When I wake up in the morning the first thing I do is check my phone and it’s often the last thing I do at night. I generally listen to music whenever I’m travelling or working and when I get home my normal practice is to sit in front of the TV and continue watching whatever series currently has me hooked on Amazon Prime.
What does a normal day look like for you? When do you see people, listen to music, watch TV or check your phone?
We live in world where we are constantly entertained, surrounded by people, music and social media. Very rarely do we stop or hear the sound of sheer silence. In fact many of us find it hard to sit still for more than 5 minutes without checking Snapchat or Twitter.
Yet throughout Jesus’ life He retreats from the crowds, from the noise and even from His friends. He finds time and space to be still and silent with God. This is what we call the spiritual discipline of solitude.
In the Bible there is a prophet called Elijah who’s been having a pretty tough time. He’s up a mountain crying out to God when a gale force wind shakes the mountain. It’s so powerful that the rocks begin to shatter. Surely this is God answering Elijah? But no. Then there’s an earthquake, followed by a fire. Surely this is God revealing His power? But no. Then finally there’s the sound of a gentle whisper, or in some translations, sheer silence. Into this silence God speaks to Elijah.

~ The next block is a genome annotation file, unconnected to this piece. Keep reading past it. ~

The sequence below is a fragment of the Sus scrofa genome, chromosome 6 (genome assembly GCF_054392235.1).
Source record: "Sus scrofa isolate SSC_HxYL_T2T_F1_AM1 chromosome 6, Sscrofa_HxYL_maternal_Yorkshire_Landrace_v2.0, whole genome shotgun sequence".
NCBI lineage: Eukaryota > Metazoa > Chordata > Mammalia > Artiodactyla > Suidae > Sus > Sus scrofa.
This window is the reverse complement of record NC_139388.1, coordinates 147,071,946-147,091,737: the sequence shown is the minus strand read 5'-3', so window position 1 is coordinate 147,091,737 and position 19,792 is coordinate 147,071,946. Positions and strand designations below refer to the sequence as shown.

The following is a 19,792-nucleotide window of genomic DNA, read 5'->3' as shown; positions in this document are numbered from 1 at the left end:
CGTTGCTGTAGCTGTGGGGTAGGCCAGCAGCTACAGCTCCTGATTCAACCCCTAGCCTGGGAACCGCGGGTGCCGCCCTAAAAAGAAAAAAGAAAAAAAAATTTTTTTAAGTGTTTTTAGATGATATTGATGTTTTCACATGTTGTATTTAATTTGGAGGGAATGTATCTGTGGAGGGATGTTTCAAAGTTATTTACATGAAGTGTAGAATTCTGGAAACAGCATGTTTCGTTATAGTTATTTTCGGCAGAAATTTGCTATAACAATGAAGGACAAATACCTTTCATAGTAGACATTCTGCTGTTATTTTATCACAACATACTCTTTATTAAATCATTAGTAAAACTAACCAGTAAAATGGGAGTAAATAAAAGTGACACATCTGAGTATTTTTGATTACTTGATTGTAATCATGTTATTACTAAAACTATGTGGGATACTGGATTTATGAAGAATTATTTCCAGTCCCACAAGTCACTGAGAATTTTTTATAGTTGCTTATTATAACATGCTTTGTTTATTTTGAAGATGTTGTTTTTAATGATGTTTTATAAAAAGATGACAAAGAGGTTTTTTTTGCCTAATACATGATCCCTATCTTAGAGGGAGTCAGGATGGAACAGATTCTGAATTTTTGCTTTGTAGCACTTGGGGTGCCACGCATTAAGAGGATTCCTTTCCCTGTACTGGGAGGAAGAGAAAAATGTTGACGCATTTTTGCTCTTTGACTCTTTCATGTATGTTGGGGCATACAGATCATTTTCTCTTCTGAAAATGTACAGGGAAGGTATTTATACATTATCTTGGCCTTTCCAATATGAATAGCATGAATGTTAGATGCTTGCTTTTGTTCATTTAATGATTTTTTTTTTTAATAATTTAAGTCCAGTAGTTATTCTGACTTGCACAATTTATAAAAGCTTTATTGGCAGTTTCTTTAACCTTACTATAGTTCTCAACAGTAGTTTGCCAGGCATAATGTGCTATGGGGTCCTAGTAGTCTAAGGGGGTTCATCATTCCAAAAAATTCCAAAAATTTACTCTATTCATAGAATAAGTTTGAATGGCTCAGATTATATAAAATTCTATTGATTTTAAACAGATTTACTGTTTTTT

God wants to spend time with and speak to each of us, but how often do we stop and how often are we quiet? Would we hear God above the noise of our lives if He was trying to speak to us?
We recently spent 7 minutes with our young people sitting still in silence, practising solitude. For most the idea seemed almost impossible but at the end they found it surprisingly easy and many said they could have carried on. Will you give it a go?
Practicing solitude is not easy. Many of us struggle with FOMO (fear of missing out), we constantly surround ourselves with people so we are never alone. Often we use distractions to cover up our insecurity, but solitude leaves us totally alone with our thoughts and that can be hard. It’s okay to recognise that and be honest with God about how we feel.
Try to find a place where there are few distractions. Maybe even leave your phone outside the room. Choose to actively still not only your body but your mind. Try to focus on God, listen to and reflect on Him. Start with a couple of minutes at some point today and over time as you practice regularly it will become easier to spend more time sitting in solitude with God.